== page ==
- The Washington Times - Thursday, October 5, 2006

KABUL, Afghanistan — Afghanistan must provide an economic alternative to producing opium and win the hearts and minds of the rural poor, the economy minister says.

“That Afghanistan is producing the largest amount of opium in the world is a fact nobody can deny. It is also true that there is no real alternative livelihood for the people who are cultivating poppy at the moment in Afghanistan,” Minister of Economy Mohammad Jalil Shams told The Washington Times.

Afghan drug production grew by almost 60 percent compared with last year, according to U.N. figures. Drug production now accounts for more than 50 percent of Afghanistan’s gross domestic product.

The booming drug economy supports the Taliban, which is wagingits fiercest campaign since being ousted by U.S.-led coalition forces five years ago for sheltering Osama bin Laden and al Qaeda.

Mr. Shams said in an interview this week that to resolve the drug problem, Afghanistan’s economy must be rebuilt.

Establishing electrical power is a top priority, he said.

Once energy and electricity are in place to sustain industries and attract foreign investment, Mr. Shams said, it is a matter of identifying areas where Afghanistan has a competitive advantage and capitalizing on untapped native resources such as copper and iron.

He said the biggest challenge will be the economic integration of farmers in the countryside who depend on poppy cultivation for a livelihood.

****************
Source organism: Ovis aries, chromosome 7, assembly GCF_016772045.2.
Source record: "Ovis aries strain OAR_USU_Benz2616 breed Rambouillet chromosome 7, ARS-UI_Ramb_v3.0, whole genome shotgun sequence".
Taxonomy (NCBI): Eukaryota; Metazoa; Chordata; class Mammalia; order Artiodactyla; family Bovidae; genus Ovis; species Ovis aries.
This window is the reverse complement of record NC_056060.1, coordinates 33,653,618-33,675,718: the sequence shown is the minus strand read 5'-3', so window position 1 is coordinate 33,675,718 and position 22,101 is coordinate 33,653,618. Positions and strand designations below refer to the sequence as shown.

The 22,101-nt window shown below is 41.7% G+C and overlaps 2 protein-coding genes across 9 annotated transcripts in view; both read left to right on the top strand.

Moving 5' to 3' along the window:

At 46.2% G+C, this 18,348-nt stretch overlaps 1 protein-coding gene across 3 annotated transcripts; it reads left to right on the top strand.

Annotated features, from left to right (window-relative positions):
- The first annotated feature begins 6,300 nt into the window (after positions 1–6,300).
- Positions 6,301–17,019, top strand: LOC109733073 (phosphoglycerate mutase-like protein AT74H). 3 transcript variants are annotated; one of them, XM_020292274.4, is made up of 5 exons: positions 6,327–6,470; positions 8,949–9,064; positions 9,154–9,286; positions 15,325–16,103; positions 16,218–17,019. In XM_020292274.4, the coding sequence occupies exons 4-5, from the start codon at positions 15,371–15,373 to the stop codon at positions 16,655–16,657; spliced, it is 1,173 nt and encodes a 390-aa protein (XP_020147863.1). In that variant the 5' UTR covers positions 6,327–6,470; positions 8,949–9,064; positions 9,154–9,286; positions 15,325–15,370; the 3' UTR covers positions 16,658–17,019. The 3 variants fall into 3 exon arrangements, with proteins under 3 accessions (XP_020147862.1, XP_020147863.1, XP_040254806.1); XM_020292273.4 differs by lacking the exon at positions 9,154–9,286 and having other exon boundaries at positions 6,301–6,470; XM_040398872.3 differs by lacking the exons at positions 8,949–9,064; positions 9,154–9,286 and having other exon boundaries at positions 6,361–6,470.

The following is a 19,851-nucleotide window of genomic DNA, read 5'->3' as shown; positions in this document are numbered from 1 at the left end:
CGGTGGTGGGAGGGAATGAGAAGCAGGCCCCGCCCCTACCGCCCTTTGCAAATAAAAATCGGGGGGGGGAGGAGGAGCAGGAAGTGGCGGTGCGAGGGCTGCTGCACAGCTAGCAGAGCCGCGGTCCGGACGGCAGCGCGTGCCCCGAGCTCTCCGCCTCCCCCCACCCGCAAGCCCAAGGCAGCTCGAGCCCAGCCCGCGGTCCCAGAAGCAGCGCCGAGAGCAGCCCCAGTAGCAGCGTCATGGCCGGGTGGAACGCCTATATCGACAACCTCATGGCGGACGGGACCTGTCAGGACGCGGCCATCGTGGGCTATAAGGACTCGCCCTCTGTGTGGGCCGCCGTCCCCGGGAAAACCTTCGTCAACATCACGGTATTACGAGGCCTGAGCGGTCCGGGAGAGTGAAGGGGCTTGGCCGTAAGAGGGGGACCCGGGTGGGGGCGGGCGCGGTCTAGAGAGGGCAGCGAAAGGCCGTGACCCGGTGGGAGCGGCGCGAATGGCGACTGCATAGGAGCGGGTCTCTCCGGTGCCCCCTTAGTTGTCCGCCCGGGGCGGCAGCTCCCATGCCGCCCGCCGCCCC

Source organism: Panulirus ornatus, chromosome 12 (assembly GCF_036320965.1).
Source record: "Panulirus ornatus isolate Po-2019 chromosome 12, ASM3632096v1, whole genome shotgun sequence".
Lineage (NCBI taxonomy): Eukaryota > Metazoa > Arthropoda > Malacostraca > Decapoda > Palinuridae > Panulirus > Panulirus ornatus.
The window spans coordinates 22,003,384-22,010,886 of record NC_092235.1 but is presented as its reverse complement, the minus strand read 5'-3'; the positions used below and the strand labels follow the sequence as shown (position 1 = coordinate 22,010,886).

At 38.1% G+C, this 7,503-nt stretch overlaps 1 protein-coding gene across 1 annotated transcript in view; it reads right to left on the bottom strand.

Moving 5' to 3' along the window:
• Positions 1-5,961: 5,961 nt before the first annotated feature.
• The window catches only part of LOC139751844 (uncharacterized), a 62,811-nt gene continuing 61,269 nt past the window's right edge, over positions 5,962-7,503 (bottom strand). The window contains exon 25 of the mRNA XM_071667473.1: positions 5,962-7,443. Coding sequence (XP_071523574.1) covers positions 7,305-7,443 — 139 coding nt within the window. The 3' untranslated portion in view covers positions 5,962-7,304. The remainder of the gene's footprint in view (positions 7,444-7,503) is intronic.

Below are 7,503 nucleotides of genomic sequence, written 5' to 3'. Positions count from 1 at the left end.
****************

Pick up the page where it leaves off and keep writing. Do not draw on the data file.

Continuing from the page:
Mr. Shams said alternative crops being tested include saffron in Herat province and roses in Jalalabad.

Mr. Shams said that “small steps” were being taken now and dramatic changes are not likely in the near future.

“It takes time, as we can see in other countries such as Pakistan, which has been successful maybe because a part of their [drug] industry has been transferred to Afghanistan,” Mr. Shams said.

“They now have alternatives for farmers. It took them at least eight to 10 years. It took Thailand about 20 years to get rid of drug cultivation.”

The minister insisted his country was not doomed to become a narco-state, saying it is “only a matter of time before the situation improves.”

A recent report by the Senlis Council, a British think tank, said the Taliban has regained control of the southern half of the country largely because of misguided U.S.-led counternarcotics and military policies.

The report charges there has been a “dramatic under-funding of aid and development programs.”

Afghan President Hamid Karzai met with President Bush in Washington last week to appeal for greater military and development aid.

“We shall try to win the confidence of the people, but without that, even if we are the strongest possible militarily, it is not possible to establish security,” he said.

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